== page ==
The rhetoric of climate change documentaries and their strategies to impact public opinion within the public policy process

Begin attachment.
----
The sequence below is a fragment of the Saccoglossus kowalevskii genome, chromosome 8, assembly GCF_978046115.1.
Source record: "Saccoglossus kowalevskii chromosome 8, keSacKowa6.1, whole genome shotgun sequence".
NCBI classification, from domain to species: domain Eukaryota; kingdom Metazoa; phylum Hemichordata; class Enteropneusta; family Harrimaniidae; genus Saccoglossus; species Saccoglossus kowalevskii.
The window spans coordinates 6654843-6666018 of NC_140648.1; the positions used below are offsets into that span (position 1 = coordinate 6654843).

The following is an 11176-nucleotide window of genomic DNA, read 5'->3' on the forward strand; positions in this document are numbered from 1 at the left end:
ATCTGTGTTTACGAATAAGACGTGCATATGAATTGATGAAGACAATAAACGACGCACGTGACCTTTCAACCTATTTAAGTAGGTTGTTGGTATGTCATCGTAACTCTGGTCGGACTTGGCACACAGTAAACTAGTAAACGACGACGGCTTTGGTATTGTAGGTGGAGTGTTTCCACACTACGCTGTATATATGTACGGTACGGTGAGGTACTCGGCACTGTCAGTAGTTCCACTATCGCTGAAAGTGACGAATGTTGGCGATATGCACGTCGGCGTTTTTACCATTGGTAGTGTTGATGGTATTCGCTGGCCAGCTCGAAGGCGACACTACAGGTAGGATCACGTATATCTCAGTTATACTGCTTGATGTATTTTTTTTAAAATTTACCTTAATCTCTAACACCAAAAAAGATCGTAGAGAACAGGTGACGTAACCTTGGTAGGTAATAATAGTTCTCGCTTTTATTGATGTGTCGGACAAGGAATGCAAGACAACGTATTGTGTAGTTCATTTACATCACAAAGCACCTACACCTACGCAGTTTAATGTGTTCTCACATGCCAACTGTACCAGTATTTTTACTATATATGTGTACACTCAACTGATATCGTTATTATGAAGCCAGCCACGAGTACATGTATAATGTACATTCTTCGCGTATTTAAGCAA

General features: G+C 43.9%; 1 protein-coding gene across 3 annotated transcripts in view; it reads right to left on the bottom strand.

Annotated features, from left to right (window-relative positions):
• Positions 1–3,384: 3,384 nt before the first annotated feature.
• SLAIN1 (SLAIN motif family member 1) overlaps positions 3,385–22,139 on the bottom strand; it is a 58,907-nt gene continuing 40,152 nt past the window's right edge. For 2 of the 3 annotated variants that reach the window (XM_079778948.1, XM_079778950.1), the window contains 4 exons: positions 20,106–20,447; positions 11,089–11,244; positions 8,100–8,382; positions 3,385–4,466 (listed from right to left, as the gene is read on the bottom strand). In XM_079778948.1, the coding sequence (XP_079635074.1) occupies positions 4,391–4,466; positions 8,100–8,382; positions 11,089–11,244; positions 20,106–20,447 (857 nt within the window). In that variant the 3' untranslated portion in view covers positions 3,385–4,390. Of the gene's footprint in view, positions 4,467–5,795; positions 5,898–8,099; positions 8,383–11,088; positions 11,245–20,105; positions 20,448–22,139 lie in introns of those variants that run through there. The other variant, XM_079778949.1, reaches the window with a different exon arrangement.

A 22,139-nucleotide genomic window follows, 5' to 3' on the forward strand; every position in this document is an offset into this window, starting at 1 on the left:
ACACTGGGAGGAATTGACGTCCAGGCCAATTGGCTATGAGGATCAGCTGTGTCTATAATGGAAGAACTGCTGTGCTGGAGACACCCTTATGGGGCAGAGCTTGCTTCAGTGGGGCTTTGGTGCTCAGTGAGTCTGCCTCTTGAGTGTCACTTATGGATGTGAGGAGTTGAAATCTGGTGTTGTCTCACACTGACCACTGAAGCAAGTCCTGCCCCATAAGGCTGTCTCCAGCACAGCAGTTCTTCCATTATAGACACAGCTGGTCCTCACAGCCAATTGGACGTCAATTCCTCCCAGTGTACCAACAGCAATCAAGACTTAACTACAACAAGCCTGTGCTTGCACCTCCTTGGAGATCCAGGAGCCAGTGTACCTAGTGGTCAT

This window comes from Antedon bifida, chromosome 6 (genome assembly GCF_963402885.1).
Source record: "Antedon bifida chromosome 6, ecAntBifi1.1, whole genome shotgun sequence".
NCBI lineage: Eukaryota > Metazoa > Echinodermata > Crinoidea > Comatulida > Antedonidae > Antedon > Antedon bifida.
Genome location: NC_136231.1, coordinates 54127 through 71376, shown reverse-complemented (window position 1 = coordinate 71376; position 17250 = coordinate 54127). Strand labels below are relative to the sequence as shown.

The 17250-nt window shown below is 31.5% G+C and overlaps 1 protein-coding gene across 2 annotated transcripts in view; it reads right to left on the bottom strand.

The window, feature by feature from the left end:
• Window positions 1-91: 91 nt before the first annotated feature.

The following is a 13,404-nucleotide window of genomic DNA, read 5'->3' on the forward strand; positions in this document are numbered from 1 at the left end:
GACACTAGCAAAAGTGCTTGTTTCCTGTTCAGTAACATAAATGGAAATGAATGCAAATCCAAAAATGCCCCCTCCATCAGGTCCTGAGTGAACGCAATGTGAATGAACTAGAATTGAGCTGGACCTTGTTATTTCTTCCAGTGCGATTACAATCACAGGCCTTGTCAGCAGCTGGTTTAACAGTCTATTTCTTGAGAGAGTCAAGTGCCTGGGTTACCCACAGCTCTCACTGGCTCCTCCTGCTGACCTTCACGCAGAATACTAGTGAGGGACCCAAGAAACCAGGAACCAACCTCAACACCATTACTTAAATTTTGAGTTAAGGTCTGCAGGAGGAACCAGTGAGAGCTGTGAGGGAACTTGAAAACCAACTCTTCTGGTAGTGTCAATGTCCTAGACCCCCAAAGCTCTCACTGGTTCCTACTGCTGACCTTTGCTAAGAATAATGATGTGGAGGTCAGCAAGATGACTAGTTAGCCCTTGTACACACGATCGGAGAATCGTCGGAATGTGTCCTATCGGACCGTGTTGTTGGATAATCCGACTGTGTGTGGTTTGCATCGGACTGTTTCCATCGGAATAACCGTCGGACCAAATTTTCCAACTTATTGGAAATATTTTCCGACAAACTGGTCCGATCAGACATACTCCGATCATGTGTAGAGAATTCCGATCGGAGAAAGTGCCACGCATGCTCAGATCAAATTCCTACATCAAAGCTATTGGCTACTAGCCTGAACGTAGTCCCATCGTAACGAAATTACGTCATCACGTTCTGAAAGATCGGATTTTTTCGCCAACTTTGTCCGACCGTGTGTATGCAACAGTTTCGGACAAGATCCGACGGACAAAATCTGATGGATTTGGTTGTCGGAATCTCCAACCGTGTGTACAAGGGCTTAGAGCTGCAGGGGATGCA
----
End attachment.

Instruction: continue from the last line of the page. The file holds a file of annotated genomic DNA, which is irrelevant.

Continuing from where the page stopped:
Public policies result from argumentative processes in which individuals collectively alter or maintain the rules under which they live in. We seek to understand how documentaries apply different rhetorical strategies to impact public opinion and, thus, generate a favorable environment for the promotion of policies to deal with climate change. Using the rhetorical approach and the Multiple Streams Model as our theoretical framework, we conduct a rhetorical analysis of two movies (“Before the flood” and “How to let go of the world and love the things climate can’t change”). We identify hypotheses about the relationship between the elements of persuasion employed by each movie and their strategies to impact the actors who influence public policy processes for climate change, in particular by contributing to the emergence of a public mood that is perceived by government officials and elevates the topic into the governmental agenda. Our qualitative and exploratory analysis suggests that documentaries simultaneously affect the problem stream (with arguments more centered around ethos and logos), describing the science behind the causes and consequences of climate change with the assistance of visual tools, and the political stream (with arguments more reliant on pathos), instilling a sense of moral responsibility in the audience with emotional arguments rooted, for instance, in ideas of family and war, while devoting less time to the proposal of solutions.